Into Wild Panama by Elaine Pasco offers a glimpse into the flora and fauna of Panama.

One Tiny Turtle by Nicola Davies and Jane Chapman tells about a little baby Loggerhead turtle who grows up, leaves her home and later returns.

Over In The Jungle by Marianne Berkes and Jeanette Canyon is a beautifully illustrated rhyming and counting book based on rainforest animals.

If you like teaching with "multiple intelligences" centers consider these:

Linguistic: Read the story above about the Panama Canal. Copy a map and have children trace the location of the canal.

Interpersonal: With partners make a relief map of Panama, including the canal. Make boats of paper or clay and place them in the canal.

Intrapersonal: After hearing the story Into Wild Panama, go to the internet and look up the harby eagle, the national bird of Panama. Draw or print a picture of it. Write three facts about the eagle.

Logical Mathematical: Read the story Over in the Jungle. Make your own jungle counting book. Learn to
count in Spanish. Learn some other words as well. Click on the "count in Spanish" site.

Bodily-Kinesthetic - Take the class outside for a game of hide and seek, or play a variation of it in the classroom while listening to salsa music.

Visual-Spatial - Read about the various handicrafts of the Panamanian indian tribes. Find pictures of molas on-line and have students design molas with crayon or craypas. Try weaving with paper strips. Check out the sites above to see baskets and molas. Color the flag of panama by printing off a copy from the flag site.

Musical - Have a tape recorder or other cd player with latin music for listening. Try dancing the basic cha cha in the classroom. Listen to Panama's national anthem.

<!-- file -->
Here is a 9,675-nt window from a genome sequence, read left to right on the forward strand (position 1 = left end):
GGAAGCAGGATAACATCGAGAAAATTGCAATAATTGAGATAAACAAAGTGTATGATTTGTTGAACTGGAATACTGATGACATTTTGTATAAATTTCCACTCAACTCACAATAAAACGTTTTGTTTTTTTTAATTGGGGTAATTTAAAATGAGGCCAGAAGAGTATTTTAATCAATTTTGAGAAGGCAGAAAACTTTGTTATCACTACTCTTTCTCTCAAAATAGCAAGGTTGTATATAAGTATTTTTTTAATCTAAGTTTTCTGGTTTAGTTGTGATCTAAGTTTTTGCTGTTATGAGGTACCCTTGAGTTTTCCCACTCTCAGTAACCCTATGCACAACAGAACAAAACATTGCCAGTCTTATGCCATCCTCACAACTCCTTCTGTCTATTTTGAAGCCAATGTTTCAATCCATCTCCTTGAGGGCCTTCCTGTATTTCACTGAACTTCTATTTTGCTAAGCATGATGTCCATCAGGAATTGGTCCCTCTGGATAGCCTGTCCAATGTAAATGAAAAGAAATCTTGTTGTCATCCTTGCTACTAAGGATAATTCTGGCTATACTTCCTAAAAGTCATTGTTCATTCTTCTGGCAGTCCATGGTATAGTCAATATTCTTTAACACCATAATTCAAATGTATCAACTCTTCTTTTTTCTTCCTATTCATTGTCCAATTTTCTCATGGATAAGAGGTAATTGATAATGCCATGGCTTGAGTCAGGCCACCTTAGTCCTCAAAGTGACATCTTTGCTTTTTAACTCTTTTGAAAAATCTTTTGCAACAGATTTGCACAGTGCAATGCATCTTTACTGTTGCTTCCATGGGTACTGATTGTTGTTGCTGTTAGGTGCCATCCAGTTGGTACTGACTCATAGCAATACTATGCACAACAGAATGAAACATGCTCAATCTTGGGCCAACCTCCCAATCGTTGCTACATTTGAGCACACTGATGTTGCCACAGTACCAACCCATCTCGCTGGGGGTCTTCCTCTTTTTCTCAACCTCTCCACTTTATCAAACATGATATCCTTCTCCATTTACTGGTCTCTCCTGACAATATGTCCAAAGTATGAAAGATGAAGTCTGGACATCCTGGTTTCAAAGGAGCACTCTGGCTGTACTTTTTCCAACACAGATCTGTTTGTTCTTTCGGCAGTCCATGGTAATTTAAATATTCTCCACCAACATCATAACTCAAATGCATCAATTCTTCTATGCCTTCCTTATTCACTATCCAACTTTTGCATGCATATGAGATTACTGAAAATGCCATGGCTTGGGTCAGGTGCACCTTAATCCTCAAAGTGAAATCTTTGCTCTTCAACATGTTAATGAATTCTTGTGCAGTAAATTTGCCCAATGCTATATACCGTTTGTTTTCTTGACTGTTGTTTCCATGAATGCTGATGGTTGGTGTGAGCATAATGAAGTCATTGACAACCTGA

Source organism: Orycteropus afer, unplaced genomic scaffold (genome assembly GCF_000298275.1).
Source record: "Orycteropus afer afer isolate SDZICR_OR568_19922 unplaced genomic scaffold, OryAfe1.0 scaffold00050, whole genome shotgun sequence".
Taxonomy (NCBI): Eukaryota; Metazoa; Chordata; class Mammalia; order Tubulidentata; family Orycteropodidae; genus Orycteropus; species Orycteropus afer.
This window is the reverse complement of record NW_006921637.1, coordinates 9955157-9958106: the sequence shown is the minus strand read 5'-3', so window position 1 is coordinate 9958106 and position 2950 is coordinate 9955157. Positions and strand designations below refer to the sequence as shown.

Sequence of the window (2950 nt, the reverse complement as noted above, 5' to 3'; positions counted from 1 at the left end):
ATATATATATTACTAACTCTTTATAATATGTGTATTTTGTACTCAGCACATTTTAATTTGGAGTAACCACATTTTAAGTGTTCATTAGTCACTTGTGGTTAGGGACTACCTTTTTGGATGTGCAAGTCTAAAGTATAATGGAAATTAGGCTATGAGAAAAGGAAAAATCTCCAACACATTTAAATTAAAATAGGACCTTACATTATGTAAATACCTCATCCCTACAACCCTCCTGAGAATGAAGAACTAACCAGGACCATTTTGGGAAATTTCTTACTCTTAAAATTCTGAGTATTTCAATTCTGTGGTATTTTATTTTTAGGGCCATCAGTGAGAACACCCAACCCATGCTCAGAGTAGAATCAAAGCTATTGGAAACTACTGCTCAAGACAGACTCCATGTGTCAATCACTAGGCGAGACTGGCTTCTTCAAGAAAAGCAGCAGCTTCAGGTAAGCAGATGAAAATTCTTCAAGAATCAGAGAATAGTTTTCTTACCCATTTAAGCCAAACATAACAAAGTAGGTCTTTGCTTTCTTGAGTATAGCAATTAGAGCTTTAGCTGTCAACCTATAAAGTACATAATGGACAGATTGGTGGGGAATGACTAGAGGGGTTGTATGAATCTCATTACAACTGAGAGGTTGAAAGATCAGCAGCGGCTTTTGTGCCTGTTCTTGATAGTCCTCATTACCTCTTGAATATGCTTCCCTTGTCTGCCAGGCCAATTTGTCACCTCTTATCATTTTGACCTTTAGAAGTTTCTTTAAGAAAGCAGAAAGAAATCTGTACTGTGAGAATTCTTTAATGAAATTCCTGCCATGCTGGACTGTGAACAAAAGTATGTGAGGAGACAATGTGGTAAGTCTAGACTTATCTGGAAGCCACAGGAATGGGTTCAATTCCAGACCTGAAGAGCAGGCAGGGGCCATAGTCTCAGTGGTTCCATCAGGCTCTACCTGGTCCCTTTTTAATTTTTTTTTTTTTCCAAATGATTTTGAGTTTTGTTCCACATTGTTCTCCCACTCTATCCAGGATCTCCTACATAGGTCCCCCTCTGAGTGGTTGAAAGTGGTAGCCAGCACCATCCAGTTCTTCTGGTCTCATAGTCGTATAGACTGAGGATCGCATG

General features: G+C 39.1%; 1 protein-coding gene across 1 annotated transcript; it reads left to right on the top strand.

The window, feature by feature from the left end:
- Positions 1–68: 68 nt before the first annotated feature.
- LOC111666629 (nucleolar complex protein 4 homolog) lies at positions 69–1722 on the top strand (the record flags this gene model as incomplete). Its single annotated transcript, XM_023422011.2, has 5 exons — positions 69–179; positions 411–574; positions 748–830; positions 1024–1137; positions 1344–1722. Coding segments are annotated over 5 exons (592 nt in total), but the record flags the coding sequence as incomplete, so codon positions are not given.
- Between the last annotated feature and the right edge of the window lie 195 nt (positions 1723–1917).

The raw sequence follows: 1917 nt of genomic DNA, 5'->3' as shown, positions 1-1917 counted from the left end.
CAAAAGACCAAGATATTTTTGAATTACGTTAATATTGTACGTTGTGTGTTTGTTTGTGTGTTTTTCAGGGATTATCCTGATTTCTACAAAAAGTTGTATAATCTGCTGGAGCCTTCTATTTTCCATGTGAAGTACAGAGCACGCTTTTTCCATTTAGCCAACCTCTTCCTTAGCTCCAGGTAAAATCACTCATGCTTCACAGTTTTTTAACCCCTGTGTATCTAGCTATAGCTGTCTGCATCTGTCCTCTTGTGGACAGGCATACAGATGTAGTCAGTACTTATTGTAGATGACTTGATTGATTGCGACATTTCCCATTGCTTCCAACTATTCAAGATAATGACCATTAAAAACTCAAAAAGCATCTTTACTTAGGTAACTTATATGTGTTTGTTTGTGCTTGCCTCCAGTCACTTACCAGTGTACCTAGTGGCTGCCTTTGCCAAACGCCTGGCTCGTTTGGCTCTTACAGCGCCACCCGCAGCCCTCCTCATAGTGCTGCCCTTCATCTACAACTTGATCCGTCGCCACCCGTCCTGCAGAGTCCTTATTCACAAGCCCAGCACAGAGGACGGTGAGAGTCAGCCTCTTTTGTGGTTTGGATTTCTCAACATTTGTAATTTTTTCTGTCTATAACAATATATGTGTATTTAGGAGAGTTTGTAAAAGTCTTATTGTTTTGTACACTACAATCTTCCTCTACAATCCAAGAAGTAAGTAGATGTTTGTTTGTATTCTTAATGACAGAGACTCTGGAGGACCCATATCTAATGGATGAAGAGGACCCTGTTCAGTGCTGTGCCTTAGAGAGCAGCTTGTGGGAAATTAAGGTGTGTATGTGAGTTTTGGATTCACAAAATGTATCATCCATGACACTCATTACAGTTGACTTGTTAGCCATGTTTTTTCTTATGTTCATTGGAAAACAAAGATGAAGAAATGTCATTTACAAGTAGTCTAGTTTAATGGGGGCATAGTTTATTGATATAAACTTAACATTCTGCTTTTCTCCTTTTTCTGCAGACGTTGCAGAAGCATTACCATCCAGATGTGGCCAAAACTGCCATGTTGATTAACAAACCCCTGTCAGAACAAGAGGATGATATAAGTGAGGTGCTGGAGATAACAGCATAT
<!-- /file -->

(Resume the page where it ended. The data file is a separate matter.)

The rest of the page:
Sunday, February 6, 2011


Learning about a famous canal, birdwatching, choosing a mola, artisan fishing, a rainforest waterfall and a peek at many more exciting adventures in Panama will soon be posted. And all this while staying at our friends' beach front luxury casa. You too could be part of this magical scene. Check it out at:

On the back to reality side, the Panama article will feature seven "multiple intelligences" activities for elementary school teachers who want to teach their students about this amazing country.

For now, though, I am going to stroll across an emerald green lawn, cross a narrow country lane to the other side of the property and spend the day pool side or under a romantic thatched rancho. Forget Seattle rain for awhile. I'll bask in 80 degree sunshine, look out at the Pacific Ocean, and float for hours in the pool. Perhaps this evening, like last, we'll add moon and star gazing while sipping chilled white wine and philosophizing about life. Like our host said, "It doesn't get any better than this. . . we are in Paradise."